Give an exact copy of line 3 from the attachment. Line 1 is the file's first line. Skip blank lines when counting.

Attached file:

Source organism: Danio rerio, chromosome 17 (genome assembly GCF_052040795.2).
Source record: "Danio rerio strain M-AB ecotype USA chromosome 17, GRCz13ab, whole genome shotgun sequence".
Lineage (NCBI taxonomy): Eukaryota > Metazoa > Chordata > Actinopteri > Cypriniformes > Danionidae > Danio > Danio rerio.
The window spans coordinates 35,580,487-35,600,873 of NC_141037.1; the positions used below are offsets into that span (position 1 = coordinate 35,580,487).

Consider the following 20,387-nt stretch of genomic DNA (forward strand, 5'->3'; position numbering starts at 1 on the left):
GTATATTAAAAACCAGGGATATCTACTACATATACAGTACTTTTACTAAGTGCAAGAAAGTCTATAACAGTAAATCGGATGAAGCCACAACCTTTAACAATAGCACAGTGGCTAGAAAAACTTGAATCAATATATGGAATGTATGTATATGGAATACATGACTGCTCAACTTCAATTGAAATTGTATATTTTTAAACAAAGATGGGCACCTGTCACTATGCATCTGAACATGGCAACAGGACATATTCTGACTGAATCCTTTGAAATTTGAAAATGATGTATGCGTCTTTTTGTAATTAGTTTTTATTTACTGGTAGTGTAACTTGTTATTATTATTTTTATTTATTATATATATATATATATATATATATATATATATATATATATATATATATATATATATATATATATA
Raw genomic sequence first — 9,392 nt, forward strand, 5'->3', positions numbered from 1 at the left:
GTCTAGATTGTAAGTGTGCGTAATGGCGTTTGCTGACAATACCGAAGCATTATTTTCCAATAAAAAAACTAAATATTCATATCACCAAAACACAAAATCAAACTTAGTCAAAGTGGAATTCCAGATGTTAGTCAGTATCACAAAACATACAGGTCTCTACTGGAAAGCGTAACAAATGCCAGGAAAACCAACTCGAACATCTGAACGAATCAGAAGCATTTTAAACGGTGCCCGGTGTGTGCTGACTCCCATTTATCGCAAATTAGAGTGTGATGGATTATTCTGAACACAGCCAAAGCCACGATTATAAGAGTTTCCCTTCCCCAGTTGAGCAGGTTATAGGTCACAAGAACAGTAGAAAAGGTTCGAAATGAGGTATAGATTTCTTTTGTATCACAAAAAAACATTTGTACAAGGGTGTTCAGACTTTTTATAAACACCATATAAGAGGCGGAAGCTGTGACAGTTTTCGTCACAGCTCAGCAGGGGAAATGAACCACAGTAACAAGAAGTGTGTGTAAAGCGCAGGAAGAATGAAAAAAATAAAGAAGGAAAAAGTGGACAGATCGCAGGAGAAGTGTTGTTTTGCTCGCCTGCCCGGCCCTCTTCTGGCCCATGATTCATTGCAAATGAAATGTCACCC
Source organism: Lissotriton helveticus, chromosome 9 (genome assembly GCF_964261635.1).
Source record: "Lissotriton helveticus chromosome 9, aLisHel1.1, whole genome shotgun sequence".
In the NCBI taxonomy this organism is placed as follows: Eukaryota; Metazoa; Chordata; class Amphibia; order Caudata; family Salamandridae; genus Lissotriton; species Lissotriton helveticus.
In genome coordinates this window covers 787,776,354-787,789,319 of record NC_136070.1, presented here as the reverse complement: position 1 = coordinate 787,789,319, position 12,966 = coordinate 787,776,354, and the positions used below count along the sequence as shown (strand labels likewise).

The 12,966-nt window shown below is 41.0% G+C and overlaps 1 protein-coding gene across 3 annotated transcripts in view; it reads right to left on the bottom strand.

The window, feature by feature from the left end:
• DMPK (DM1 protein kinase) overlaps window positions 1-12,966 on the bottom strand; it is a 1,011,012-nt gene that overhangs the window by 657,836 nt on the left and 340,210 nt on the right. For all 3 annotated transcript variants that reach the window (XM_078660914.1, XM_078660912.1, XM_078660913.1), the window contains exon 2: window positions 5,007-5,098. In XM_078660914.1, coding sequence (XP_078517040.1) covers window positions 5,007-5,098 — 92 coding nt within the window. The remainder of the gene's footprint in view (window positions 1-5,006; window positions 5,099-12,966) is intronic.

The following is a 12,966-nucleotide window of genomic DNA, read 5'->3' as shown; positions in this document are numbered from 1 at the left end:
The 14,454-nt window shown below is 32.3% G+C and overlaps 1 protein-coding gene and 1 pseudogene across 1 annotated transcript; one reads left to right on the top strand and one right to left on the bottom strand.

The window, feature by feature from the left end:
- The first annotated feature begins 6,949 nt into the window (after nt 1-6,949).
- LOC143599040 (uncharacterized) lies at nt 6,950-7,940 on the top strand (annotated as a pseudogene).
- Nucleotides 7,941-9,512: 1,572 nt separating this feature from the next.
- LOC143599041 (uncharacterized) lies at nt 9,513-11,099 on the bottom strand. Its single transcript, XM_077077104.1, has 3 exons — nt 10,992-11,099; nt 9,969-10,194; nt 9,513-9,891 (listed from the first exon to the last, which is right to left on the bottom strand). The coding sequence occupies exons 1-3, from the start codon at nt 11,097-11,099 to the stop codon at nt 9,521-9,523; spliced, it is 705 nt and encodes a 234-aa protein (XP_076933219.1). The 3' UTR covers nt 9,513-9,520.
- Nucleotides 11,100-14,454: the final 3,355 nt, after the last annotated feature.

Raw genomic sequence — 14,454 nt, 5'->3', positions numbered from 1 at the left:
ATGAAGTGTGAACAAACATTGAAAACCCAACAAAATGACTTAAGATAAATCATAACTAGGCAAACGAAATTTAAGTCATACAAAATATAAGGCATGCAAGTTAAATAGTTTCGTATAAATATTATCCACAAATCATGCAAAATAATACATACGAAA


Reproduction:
Lineage (NCBI taxonomy): Eukaryota > Metazoa > Chordata > Actinopteri > Cypriniformes > Danionidae > Danio > Danio rerio.